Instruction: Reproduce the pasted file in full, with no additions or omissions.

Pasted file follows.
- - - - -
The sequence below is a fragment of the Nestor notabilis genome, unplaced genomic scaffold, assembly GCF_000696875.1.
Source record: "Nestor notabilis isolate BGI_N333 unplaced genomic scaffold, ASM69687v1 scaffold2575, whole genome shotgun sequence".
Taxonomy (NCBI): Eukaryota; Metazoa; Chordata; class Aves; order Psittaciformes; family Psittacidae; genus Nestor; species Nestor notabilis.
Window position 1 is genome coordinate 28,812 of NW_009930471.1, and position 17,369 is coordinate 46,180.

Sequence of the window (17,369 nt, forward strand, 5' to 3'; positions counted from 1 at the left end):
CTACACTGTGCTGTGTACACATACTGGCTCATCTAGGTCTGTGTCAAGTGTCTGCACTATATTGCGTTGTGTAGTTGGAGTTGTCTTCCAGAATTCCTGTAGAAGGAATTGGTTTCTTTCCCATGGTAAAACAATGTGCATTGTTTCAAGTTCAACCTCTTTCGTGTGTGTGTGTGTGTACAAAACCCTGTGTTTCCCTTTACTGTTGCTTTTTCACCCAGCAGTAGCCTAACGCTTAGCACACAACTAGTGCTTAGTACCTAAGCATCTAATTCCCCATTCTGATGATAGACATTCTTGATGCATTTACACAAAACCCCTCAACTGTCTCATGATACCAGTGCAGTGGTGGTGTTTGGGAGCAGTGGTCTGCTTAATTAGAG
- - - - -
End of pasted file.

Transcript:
The sequence below is a fragment of the Nestor notabilis genome, unplaced genomic scaffold, assembly GCF_000696875.1.
Source record: "Nestor notabilis isolate BGI_N333 unplaced genomic scaffold, ASM69687v1 scaffold2575, whole genome shotgun sequence".
Taxonomy (NCBI): Eukaryota; Metazoa; Chordata; class Aves; order Psittaciformes; family Psittacidae; genus Nestor; species Nestor notabilis.
Window position 1 is genome coordinate 28,812 of NW_009930471.1, and position 17,369 is coordinate 46,180.

Sequence of the window (17,369 nt, forward strand, 5' to 3'; positions counted from 1 at the left end):
CTACACTGTGCTGTGTACACATACTGGCTCATCTAGGTCTGTGTCAAGTGTCTGCACTATATTGCGTTGTGTAGTTGGAGTTGTCTTCCAGAATTCCTGTAGAAGGAATTGGTTTCTTTCCCATGGTAAAACAATGTGCATTGTTTCAAGTTCAACCTCTTTCGTGTGTGTGTGTGTGTACAAAACCCTGTGTTTCCCTTTACTGTTGCTTTTTCACCCAGCAGTAGCCTAACGCTTAGCACACAACTAGTGCTTAGTACCTAAGCATCTAATTCCCCATTCTGATGATAGACATTCTTGATGCATTTACACAAAACCCCTCAACTGTCTCATGATACCAGTGCAGTGGTGGTGTTTGGGAGCAGTGGTCTGCTTAATTAGAG